Release Date: Oct 28, 2016
Record label: Lakeshore Records
Genre(s): Electronic, Ambient, Soundtracks, Stage & Screen
[Note: This review discusses some critical plot points in Stranger Things] How do you soundtrack another dimension? This was the task put forth to Survive‘s Kyle Dixon and Michael Stein, composers of the score to Netflix’s summer smash series Stranger Things. In the show, Department of Energy officials with nefarious intentions use a girl with special powers to create a gateway to the “Upside Down” — a world that exists simultaneously with our own but is cloaked in dark, and cold, and monsters. Figuring out how to musically represent this space, to convey its nature in an authentic but not overpowering way, is one of the duo’s greatest accomplishments in a score that’s filled with indelible moments.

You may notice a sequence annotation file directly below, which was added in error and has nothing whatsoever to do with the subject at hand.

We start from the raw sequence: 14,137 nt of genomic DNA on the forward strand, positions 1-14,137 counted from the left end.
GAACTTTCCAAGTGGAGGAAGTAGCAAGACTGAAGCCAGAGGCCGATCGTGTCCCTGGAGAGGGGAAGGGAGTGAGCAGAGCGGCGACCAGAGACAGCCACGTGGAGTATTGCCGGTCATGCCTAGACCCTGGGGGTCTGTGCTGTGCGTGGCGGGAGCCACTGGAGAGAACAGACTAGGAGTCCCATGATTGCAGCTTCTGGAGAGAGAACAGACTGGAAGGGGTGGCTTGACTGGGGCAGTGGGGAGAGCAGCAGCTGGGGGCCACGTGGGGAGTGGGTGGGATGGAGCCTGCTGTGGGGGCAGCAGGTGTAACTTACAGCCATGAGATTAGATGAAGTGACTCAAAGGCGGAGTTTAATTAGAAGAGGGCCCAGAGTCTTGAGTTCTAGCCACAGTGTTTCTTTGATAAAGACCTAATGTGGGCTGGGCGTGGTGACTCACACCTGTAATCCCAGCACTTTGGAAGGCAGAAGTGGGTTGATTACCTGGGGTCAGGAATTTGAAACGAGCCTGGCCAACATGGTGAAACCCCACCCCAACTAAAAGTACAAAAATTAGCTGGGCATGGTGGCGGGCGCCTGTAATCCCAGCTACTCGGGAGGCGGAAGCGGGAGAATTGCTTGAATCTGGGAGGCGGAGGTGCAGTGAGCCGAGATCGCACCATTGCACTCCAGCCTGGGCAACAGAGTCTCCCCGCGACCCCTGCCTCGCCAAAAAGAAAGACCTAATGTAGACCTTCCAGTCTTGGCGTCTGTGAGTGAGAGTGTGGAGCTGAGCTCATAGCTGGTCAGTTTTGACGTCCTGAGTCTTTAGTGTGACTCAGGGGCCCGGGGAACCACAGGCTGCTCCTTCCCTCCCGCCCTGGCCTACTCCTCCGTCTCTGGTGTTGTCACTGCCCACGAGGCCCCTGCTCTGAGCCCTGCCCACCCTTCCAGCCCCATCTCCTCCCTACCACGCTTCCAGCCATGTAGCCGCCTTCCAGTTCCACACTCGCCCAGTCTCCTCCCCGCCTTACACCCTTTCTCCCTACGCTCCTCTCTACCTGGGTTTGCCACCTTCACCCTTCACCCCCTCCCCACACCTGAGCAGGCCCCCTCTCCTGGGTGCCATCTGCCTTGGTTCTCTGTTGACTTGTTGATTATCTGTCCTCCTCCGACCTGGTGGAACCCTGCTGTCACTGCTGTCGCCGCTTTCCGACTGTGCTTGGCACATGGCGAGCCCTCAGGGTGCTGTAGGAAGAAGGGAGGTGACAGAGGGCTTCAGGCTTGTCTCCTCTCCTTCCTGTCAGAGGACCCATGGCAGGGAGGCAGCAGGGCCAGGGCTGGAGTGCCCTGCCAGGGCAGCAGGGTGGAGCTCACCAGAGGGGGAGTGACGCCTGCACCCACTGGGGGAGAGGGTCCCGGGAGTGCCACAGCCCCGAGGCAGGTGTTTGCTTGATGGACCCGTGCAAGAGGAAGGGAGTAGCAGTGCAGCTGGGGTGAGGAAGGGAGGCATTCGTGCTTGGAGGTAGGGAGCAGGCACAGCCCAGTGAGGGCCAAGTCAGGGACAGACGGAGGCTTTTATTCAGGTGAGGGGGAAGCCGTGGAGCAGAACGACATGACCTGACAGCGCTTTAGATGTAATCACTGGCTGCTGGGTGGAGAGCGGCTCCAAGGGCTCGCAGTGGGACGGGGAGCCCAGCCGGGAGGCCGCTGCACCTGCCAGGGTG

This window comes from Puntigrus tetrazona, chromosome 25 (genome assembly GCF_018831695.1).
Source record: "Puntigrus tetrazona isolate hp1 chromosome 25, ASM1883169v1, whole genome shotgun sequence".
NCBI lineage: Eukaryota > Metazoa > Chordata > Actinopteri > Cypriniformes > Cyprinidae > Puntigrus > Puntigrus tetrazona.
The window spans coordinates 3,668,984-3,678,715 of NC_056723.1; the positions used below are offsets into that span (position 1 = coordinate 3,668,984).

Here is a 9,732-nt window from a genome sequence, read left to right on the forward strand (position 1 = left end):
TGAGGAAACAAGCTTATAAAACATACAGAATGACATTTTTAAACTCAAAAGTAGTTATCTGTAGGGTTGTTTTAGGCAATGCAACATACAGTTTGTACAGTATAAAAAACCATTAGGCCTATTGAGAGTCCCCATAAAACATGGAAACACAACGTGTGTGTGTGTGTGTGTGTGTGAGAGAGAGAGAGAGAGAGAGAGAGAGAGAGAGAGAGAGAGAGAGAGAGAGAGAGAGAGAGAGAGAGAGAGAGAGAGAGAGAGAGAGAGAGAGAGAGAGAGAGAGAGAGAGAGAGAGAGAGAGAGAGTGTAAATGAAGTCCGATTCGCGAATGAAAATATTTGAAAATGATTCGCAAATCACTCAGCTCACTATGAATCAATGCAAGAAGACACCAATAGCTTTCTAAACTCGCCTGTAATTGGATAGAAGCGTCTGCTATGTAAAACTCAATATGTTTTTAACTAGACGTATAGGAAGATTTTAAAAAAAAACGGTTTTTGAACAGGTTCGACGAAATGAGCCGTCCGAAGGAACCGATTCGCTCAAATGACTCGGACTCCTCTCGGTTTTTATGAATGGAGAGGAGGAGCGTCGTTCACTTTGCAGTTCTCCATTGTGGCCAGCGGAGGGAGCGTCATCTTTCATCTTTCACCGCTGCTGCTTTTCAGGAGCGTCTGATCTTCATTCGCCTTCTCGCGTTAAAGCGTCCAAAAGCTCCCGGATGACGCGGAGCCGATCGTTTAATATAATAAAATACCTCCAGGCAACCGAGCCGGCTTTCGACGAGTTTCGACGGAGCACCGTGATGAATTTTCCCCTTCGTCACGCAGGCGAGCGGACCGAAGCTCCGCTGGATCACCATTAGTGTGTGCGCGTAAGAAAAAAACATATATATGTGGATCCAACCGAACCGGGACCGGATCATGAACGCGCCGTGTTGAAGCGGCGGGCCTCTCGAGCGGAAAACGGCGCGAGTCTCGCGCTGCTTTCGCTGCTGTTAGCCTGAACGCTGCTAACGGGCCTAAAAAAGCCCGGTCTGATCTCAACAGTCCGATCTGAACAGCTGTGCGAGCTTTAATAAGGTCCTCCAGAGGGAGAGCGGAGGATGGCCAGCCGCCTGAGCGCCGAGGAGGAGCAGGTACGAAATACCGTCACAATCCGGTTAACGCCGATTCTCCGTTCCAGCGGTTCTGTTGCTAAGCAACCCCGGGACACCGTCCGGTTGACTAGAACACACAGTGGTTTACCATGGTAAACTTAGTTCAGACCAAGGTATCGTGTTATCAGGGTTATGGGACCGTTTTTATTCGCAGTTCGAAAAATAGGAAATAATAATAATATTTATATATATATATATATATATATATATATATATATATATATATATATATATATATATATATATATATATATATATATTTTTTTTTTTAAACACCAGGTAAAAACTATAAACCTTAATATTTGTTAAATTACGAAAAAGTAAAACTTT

Stranger Things isn't just a show about plucky, inquisitive kids, small-town teen romance, sinister government projects, a telepathic orphan and a faceless monster from another dimension—it's also about our memories. The heartwarming paranormal adventure series, released by Netflix this summer to widespread acclaim, is set in the fictional Hawkins, Indiana, in autumn of 1983. And more so than any other aspect of the setting, Stranger Things wants you to remember when it takes place.The latest resurgence of '80s cultural tropes probably didn't start with the release of Drive (and its Johnny Jewel-assisted soundtrack), but that was the year it went mainstream.
As viewers summer-binged Netflix's Eighties-riffed series Stranger Things, the sci-fi thriller's soundtrack grew as prominent as its Goonies 2.0 cast. Episodes hooked fans beginning with the season 1 theme, iconic Stephen King typeface flooding the screen to ominous synthesizer forewarnings. To concoct a 1983-suited score to accompany their VHS-vibed show, directors Matt and Ross Duffer tapped one-half of local quartet Survive.
This review contains spoilers for Netflix’s Stranger Things. If you haven’t seen it, go watch it. It’s great. This review will still be here when you’re done. How much should we take context into account when reviewing soundtracks? After all, some scores don’t work nearly as well when ….